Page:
10. Trust online is huge! Every store I buy from or pattern I purchase that I know from posts on instagram or other social media. Every swap i participate in and the organizers who arrange angels for the few times a partner has flaked. I find in our online community there is a lot of honesty and goodness, and there for trust. Its like were a small good world away from the crazy badness of some who participate in social media.

  11. Trust absolutely plays a part in my decisions. Beginning with fabric – Anna Maria was the first designer quality fabric I ever bought (on accident actually). The quality of that fabric was so superior to the JoAnn’s stuff I’d been used to that for months I ONLY ordered Free Spirit fabric, I still prefer the thickness of theirs to other designer fabrics. I always know the quality I’m going to get from them. As a result my earliest fabric purchases were Anna Maria, Joel Dewberry, and Valori Wells. I still love the color saturation I get with their fabrics and prefer to buy them rather than the “newest fabric line” of some other designer. I know that Anna and Joel and Valori (and now Denyse) have color palates that play well with eachother – that matters a lot when sewing from a small stash.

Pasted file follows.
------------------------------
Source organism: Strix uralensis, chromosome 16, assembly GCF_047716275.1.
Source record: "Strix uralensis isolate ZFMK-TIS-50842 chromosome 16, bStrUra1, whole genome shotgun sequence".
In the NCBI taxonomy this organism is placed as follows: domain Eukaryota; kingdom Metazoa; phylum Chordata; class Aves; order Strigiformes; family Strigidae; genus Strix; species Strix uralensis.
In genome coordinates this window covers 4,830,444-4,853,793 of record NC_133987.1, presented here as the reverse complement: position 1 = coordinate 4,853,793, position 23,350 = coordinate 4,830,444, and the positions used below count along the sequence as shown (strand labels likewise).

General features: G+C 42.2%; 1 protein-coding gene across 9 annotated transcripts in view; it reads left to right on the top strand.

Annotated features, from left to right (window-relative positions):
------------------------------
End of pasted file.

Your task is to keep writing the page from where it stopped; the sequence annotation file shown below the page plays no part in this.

I have to admit that I don’t buy or use many patterns. That being said I’d never ever hesitate to buy one of yours because I’ve had the best experience sewing them. While I didn’t find the Amy Butler Weekender to be as much of a pain as everyone rumored it to be, I didn’t enjoy making it so I would hesitate to buy her patterns again. I agree with the people above who have mentioned customer support (from you as well as from Anna / noodlehead) – it’s really helpful to have a relationship with the designers to be able to communicate any problem I might have. :)